Rolls-Royce Restructuring Showing Results

Rolls-Royce Ultrafan demonstrator completed its first tests in May 2023. Image – Rolls-Royce

Rolls-Royce’s new leadership is delivering results, as the company posted a strong first half for 2023.  The company reported that revenues rose to GBP6.95 billion, up 31 percent compared to GBP5.31 billion in the first half of 2022.  Operating profit jumped to GBP673 million, compared to GBP125 million in the same period a year ago.

Driving this improvement has been a strong commercial aerospace recovery, which has resulted in increased MRO services for Rolls-Royce engines.  Thanks to this performance, the company has raised its operating forecast for 2023 to GBP1.2 billion to GBP1.4 billion from its previous guidance of GBP800 million to GBP1 billion.

As part of its pandemic-related restructuring, the company has sold off various assets to raise cash and improve results.  To date, the firm has divested its civil nuclear instrumentation and control operations and Bergen Engines, and more recently completed the divestiture of ITP Aero for EUR1.8 billion to investors led by Bain Capital Private Equity.  Sale proceeds of approximately EUR1.6 billion helped to strengthen Rolls-Royce’s balance sheet, which was hard hit during the pandemic.

However, upon taking the helm, new CEO Tufan Erginbilgic said that despite the strong results, the company is a “burning platform” and more restructuring is needed to ensure its survival.  In his first-half-of-2023 remarks, his tone had shifted as restructuring efforts gain traction.

“Our multiyear transformation program has started well, with progress already evident in our strong initial results and increased full-year guidance for 2023,” Erginbilgic said. “Despite a challenging external environment, notably supply chain constraints, we are starting to see the early impact of our transformation in all our businesses.”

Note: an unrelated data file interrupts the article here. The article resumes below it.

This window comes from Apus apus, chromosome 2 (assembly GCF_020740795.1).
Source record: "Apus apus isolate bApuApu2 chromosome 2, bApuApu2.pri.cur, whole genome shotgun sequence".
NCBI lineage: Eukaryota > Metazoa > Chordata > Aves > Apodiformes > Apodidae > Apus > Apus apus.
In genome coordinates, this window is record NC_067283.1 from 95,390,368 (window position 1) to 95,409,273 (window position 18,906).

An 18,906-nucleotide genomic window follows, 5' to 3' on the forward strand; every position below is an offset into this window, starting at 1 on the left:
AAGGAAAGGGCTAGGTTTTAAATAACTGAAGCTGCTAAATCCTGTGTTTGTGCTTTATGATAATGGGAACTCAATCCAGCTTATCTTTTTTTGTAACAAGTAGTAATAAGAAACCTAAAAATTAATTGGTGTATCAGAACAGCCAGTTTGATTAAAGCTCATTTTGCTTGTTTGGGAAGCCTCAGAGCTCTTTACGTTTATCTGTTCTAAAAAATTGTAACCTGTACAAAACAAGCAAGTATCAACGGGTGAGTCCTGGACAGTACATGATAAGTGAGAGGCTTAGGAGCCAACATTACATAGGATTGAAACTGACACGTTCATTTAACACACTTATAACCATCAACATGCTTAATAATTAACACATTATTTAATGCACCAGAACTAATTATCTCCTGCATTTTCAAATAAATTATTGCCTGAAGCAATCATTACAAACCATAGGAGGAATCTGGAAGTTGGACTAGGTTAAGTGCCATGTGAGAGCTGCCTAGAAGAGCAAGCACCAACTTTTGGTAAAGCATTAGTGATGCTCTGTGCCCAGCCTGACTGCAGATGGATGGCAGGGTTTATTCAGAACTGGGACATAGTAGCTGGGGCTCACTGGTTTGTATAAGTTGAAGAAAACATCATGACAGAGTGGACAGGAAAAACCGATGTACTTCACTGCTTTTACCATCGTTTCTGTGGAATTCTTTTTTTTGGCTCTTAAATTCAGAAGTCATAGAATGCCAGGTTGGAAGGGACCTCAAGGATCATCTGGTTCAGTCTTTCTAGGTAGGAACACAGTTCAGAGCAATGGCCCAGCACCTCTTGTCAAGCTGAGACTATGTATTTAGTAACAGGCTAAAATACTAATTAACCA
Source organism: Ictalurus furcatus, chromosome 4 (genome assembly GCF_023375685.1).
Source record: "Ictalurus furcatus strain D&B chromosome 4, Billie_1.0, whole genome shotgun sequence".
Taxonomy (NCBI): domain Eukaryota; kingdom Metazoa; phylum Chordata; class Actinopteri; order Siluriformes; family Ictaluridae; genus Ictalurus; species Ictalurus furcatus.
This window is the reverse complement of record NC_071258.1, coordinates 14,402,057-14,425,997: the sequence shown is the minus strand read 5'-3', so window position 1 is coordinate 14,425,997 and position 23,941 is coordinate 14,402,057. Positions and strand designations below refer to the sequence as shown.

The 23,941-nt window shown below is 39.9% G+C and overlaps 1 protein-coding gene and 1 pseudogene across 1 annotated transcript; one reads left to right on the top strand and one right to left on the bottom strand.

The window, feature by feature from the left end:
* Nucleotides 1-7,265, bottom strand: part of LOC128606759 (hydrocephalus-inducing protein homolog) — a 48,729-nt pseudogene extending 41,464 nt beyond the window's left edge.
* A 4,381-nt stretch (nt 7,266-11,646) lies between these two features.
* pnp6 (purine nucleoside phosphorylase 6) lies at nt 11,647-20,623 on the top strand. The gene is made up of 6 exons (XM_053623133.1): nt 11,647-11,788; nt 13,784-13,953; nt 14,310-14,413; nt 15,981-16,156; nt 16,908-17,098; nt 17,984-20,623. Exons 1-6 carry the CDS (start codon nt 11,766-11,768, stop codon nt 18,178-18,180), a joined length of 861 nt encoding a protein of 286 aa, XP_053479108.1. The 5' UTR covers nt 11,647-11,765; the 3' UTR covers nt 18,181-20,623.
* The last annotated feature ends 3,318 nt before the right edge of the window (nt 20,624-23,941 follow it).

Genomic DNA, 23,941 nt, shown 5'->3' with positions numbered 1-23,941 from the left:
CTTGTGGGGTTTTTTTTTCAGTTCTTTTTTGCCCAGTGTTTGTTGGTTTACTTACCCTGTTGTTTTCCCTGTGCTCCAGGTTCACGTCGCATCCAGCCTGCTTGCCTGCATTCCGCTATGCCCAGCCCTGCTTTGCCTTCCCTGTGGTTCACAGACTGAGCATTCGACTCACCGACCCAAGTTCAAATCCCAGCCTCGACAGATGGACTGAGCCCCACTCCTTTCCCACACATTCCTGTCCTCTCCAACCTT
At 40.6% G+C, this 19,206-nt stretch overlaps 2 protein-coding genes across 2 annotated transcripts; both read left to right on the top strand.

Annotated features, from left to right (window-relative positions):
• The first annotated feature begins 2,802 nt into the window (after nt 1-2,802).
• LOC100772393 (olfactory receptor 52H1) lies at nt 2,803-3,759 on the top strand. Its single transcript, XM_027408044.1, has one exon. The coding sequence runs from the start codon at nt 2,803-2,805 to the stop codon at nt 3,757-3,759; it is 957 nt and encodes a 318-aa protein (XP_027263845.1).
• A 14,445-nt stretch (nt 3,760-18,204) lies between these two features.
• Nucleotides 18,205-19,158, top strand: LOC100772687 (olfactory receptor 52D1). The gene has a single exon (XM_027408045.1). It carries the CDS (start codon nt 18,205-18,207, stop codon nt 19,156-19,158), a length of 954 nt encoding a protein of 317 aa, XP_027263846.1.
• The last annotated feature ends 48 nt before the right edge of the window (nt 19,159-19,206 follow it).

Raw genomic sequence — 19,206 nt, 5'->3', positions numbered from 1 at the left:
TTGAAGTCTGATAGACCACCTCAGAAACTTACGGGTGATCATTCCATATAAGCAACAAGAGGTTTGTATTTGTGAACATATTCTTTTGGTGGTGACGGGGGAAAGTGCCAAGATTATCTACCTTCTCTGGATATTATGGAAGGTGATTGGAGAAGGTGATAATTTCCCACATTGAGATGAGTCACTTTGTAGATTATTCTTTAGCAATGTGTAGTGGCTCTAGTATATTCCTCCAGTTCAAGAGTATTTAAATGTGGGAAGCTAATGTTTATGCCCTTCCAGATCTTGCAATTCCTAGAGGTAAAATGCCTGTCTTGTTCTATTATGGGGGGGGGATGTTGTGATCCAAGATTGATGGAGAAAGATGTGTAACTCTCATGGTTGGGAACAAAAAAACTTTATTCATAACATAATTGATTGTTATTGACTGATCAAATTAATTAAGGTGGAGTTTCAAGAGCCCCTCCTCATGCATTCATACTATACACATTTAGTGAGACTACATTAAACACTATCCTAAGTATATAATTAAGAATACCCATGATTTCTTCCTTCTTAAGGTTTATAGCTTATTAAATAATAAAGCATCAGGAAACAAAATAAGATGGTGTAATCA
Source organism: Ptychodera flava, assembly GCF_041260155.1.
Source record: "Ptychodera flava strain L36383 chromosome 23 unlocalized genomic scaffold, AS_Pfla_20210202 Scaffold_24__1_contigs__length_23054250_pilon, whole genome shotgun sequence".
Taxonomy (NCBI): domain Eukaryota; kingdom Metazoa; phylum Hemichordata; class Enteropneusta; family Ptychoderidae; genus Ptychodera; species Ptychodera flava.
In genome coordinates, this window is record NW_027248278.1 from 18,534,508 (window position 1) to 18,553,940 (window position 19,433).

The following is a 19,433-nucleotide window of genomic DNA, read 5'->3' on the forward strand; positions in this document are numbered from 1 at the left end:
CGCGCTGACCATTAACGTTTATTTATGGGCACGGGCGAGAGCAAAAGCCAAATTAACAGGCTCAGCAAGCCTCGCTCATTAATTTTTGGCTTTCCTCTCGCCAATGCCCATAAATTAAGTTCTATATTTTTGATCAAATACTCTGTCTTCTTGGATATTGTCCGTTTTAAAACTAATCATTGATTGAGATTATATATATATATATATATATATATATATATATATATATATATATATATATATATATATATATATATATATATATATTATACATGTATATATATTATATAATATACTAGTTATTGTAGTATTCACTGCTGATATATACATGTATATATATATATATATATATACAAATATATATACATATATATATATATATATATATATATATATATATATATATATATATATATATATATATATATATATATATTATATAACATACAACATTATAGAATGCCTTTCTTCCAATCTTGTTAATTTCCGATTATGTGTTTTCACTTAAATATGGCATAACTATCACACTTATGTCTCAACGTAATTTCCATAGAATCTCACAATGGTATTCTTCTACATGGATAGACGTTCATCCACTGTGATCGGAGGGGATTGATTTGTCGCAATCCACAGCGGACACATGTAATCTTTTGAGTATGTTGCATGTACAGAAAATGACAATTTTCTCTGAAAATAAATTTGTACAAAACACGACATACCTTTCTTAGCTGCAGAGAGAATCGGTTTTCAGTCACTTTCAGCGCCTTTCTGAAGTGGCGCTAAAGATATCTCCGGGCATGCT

One of the key reasons Rolls-Royce was so devastated by the pandemic is that its engines are heavily exposed to the widebody aircraft market, which was decimated by the crisis.  As the world began to recuperate, this market was slower than its sister narrowbody market to recover due to the use of widebody aircraft on more international routes.  This trend is slowly abating, but the delivery of new engines is not expected to fully rebound for several years. Services should continue to rise in tandem with growth in international air travel as flying hours on in-service aircraft increase.

Aviation is approaching a crossroads, as climate change is causing the industry to move toward lowering carbon emissions.  Aircraft engines are mostly powered by kerosene, and the widebody, long-haul aircraft that are powered by Rolls-Royce’s engines are the most difficult to decarbonize. While sustainable aviation fuel (SAF) offers a near-term solution, investment in new technologies will be critical to the company’s goal of achieving net zero emissions by 2050.

To address this issue, the European Union is running a long-term Clean Aviation program to provide research and development funding.  The program’s latest endeavor focuses on hybrid electric regional aircraft, ultra-efficient short- and short-medium range aircraft, and technology development for hydrogen-powered aircraft.  Currently, Rolls-Royce is a partner in six programs, including serving as the lead coordinator in the three research and innovation programs.

As the cost of such new designs will be substantial, these Clean Aviation consortia will likely lead to the formation of strategic alliances down the road.  Adding to this will be more integrated partnerships with the company’s primary customers, Airbus and Boeing, as the industry as a whole seeks to reduce aircraft emissions.